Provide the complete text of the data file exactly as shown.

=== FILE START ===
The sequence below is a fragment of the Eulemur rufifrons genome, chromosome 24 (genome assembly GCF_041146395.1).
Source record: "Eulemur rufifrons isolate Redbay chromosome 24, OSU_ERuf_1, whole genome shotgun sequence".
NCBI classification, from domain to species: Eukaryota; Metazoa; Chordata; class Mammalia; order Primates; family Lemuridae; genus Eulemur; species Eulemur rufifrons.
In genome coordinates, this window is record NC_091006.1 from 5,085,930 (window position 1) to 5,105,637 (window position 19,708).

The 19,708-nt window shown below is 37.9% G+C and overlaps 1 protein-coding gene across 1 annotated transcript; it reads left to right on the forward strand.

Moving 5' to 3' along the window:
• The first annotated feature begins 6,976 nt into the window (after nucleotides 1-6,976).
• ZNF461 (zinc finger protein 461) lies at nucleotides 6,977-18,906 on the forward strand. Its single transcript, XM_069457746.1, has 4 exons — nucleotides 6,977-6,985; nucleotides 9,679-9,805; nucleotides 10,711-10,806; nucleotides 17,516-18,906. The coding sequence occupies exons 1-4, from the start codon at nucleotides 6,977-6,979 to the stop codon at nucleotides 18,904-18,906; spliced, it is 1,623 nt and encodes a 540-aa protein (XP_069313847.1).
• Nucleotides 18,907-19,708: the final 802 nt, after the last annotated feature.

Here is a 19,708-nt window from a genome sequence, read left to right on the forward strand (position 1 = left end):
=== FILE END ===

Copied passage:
The sequence below is a fragment of the Eulemur rufifrons genome, chromosome 24 (genome assembly GCF_041146395.1).
Source record: "Eulemur rufifrons isolate Redbay chromosome 24, OSU_ERuf_1, whole genome shotgun sequence".
NCBI classification, from domain to species: Eukaryota; Metazoa; Chordata; class Mammalia; order Primates; family Lemuridae; genus Eulemur; species Eulemur rufifrons.
In genome coordinates, this window is record NC_091006.1 from 5,085,930 (window position 1) to 5,105,637 (window position 19,708).

The 19,708-nt window shown below is 37.9% G+C and overlaps 1 protein-coding gene across 1 annotated transcript; it reads left to right on the forward strand.

Moving 5' to 3' along the window:
• The first annotated feature begins 6,976 nt into the window (after nucleotides 1-6,976).
• ZNF461 (zinc finger protein 461) lies at nucleotides 6,977-18,906 on the forward strand. Its single transcript, XM_069457746.1, has 4 exons — nucleotides 6,977-6,985; nucleotides 9,679-9,805; nucleotides 10,711-10,806; nucleotides 17,516-18,906. The coding sequence occupies exons 1-4, from the start codon at nucleotides 6,977-6,979 to the stop codon at nucleotides 18,904-18,906; spliced, it is 1,623 nt and encodes a 540-aa protein (XP_069313847.1).
• Nucleotides 18,907-19,708: the final 802 nt, after the last annotated feature.

Here is a 19,708-nt window from a genome sequence, read left to right on the forward strand (position 1 = left end):